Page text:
Sport Management Major Gains On-Field Experience at Tournament in Alabama
Connor Haines ’23 spent several days in Alabama for the NIRSA Soccer Championships, where he sharpened his media skills and learned how to be a better club soccer coach.
Connor Haines ’23 has played, coached, and refereed soccer for more than 15 years. And even with his many years of experience on the field, he’s still finding opportunities to go to the next level through York College of Pennsylvania.
“Everyone at York College just wants to help you succeed,” Haines says. “They look for ways that you can challenge yourself. They find opportunities you might not know about otherwise.”
One of those opportunities came in November 2021, when Haines applied for and was accepted to attend the National Intramural-Recreational Sports Association (NIRSA) Soccer Championships in Alabama—not as an athlete, but as a staff member.
For Haines, the benefits seemed two-fold: He’d be able to see what it was like to run a four-division event with 95 teams and up to 2,000 athletes playing 110 games over three days. Secondly, as one of the founders of York College’s Men’s Soccer Club Team, he’d learn how other colleges approach their club sports.
“I was looking forward to an opportunity where I could submerse myself in a variety of club sport perspectives,” he says. “I knew this would be unlike any other experience I’ve had so far.”
Learning to adapt
When Haines arrived in Alabama, he was fully prepared for his assignment as field marshal only to learn he would not be doing that. Because of some last-minute cancellations by other workers, he was reassigned to media relations.
He admits he didn’t have a plan for how to execute things at first, but he was confident in the skills York College had taught him. Haines runs the Instagram account for the Men’s Soccer Club and knew he could quickly get into the swing of things.
Haines also was surprised to learn he wasn’t just the only undergraduate worker at this year’s event, but the only undergraduate they’ve had working on the field in almost 10 years. “I thought anyone with an interest in college recreation would be at this event,” he says. “It was great to learn they’re actually very selective about who gets to be part of it. It makes it an even more valuable item to add to my list of experiences.”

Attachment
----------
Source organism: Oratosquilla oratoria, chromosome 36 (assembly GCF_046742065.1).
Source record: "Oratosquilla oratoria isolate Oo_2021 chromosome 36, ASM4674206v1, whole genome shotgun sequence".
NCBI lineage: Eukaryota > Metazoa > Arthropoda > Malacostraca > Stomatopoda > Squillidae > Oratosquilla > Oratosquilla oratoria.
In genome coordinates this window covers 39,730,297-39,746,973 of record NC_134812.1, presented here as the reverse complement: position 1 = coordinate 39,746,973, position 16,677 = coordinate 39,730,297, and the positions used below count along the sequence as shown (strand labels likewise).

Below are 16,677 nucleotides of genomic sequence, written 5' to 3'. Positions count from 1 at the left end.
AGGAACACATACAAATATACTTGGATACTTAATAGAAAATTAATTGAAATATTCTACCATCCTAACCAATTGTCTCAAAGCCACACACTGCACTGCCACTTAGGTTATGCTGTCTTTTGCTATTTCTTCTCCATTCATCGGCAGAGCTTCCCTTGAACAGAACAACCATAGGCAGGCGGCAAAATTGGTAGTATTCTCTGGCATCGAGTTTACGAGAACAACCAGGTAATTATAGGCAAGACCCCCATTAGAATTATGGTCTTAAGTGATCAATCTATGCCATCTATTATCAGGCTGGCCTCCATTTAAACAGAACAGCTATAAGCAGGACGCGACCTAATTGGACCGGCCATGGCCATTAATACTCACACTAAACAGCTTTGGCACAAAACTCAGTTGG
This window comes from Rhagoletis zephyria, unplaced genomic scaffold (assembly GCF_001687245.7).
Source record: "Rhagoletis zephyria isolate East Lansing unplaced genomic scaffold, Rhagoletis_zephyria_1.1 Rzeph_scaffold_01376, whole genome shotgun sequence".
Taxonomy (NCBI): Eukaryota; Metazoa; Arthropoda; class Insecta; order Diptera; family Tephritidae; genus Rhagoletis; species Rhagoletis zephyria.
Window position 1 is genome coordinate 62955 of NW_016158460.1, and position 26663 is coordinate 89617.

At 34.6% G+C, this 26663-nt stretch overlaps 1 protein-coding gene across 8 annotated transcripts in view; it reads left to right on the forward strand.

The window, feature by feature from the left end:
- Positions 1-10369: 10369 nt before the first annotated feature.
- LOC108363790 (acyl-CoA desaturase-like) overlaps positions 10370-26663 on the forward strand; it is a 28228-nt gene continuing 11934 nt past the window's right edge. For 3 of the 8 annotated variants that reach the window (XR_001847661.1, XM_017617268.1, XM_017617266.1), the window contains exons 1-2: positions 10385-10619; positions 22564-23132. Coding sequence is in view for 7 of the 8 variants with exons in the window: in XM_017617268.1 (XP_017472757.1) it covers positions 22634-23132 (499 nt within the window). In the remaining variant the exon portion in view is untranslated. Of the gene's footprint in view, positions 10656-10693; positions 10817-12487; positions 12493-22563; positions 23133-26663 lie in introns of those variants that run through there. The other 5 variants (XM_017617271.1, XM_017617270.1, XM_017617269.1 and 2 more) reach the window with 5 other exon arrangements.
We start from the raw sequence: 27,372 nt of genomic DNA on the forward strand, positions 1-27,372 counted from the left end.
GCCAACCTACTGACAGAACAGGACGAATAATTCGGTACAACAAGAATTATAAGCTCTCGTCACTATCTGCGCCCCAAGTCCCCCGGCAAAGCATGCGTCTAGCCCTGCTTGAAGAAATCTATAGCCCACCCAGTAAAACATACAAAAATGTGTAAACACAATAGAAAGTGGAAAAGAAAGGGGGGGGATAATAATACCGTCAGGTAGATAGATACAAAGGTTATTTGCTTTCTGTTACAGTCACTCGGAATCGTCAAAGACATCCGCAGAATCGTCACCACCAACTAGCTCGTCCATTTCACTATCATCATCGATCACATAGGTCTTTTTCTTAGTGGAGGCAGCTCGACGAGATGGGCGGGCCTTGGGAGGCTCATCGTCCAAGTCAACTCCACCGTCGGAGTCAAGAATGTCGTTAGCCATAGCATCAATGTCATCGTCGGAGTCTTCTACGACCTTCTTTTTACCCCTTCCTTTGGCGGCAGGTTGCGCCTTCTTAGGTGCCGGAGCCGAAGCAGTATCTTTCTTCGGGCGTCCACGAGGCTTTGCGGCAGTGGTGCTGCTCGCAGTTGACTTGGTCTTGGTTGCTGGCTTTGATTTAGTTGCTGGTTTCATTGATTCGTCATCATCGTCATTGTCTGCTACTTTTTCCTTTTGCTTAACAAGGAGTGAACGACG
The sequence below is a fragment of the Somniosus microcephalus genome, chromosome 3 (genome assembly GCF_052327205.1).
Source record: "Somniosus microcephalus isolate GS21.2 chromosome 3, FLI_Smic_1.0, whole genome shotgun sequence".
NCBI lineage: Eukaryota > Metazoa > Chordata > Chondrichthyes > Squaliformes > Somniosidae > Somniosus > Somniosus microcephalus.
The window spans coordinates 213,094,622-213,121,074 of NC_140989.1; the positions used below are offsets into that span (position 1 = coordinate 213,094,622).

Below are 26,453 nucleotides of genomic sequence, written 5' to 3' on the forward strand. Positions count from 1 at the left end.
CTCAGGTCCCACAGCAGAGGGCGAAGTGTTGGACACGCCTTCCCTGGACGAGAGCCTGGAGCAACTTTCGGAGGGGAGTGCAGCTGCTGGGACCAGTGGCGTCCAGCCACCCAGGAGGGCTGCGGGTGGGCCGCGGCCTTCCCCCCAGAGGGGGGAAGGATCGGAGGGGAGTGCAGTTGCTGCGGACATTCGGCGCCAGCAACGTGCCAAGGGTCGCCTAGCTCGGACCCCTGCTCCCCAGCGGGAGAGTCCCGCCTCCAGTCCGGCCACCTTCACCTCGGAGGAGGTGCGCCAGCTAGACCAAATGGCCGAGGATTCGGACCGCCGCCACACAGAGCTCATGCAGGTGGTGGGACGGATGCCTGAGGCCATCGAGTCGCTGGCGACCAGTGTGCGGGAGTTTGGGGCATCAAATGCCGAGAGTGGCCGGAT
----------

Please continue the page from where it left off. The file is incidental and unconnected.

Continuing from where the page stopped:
While he hopes to pursue a master’s degree in the future, Haines believes his experience also helped prepare him for a future career in college athletics or campus recreation. Working with students from a variety of backgrounds and athletic levels at the event allowed him to see all the opportunities in which he can use his degree.
A team perspective
Haines was not only one of the founders of the newly formed York College Men’s Soccer Club, but he’s a student-coach and head of public relations. In his three days at the tournament, he saw club teams who had a similar, student-led setup to those with professional, paid coaches.
“The range was really fascinating to me,” he says. “I didn’t realize how much we could learn from seeing how other people approach their club teams.”
While they already have a season under their belt, Haines recognizes that they’re still a new team in need of growth and continued development. Mastering that “kick-start phase” will still be part of their approach going into their next season, Haines says.
“I look forward to knowing we can build from where we are,” he adds. “There are a lot of opportunities ahead of us.”